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Christ the Redeemer statue illuminated to look like a doctor: Paying forward the sacrifice of those who risk their lives for us

Dr. Jim Denison is the CEO of Denison Forum.
His Daily Article and podcast globally reach over 160,000 subscribers. Dr. Denison guides readers to discern today’s news—biblically. He is the author of multiple books and has taught on the philosophy of religion and apologetics at several seminaries. Prior to launching Denison Forum in 2009, he pastored churches in Texas and Georgia. He holds a Ph.D and a Master of Divinity from Southwestern Baptist Theological Seminary. Jim and his wife, Janet, live in Dallas, Texas. They have two sons and four grandchildren.

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Christ the Redeemer statue illuminated to look like a doctor
Rio's Christ the Redeemer statue is lit up in the likeness of a doctor during an Easter service in Rio de Janeiro, Brazil, on Sunday, April 12, 2020.

Deadly tornadoes in the South caused “catastrophic” damage and at least seven deaths after touching down Sunday, according to officials. Hundreds of structures have been damaged by the storms.

Mississippi Gov. Tate Reeves declared a state of emergency over the storms. “This is not how anyone wants to celebrate Easter Sunday,” he said in a statement. But the good news is that “the state and our first responders are working around the clock and will not rest until this is over.”

In other news, Brazil’s Christ the Redeemer statue was illuminated to look like a doctor on Easter Sunday, a tribute to frontline healthcare workers battling the coronavirus pandemic around the world. The flags of several countries affected by the outbreak were also projected onto the monument, and the city’s archbishop performed a mass at the base of the statue in which he paid tribute to medical workers.

The horrific overnight storms in the South remind us that a pandemic does not displace other tragedies. People still have heart attacks and strokes. They still suffer from cancer and diabetes. One reason “flattening the curve” is so essential is that, otherwise, COVID-19 patients could fill up hospitals to the exclusion of those who need medical care for other reasons.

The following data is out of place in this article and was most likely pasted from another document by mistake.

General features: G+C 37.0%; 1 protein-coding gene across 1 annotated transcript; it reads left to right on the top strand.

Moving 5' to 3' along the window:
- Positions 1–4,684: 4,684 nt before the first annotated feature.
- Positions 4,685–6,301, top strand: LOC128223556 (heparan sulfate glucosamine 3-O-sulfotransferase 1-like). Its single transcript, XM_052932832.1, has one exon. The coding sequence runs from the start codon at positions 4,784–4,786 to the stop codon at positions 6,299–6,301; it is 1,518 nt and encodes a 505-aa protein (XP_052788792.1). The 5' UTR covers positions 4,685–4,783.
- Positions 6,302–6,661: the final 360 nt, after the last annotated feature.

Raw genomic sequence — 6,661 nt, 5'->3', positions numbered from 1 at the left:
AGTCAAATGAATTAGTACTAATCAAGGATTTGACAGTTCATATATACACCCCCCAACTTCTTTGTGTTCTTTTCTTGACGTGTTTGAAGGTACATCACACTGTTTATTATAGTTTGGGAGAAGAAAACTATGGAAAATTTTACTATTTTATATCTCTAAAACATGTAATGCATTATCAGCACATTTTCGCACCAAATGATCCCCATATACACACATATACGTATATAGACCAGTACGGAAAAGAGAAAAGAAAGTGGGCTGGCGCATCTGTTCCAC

But the responses in the South and the tribute in Brazil also remind us that we owe a perpetual debt to those who risk their lives every day for us.

Paying forward the sacrifice of those who risk their lives for us

According to reports, thousands of healthcare workers in the US have contracted coronavirus from patients and dozens have died. First responders after storms risk their lives by going into damaged structures looking for survivors.

Every year we are reminded by Good Friday and Easter Sunday that our salvation was made possible by Jesus’ horrific atoning death and victorious resurrection. We are encouraged to demonstrate our gratitude to our risen Lord by worshipping him and by sharing his love with others, paying forward the grace we have received.

In the same way, we owe an unpayable debt to those who risk their lives for us every day. Healthcare workers on the front lines of the pandemic; emergency workers who respond to tragedies and disasters; police and firefighters who know every day that they could die in the performance of their duty—each of them needs and deserves our daily intercession and continual expressions of gratitude.

One way I hope the pandemic changes our culture permanently is by making us more publicly and perpetually grateful for such sacrificial servants. May we never take for granted again their diligence and commitment.

And may we find a sacrificial way to serve someone today as they have served us. Scripture calls us to “bear one another’s burdens, and so fulfill the law of Christ” (Galatians 6:2).

Whose burden can you make lighter today?

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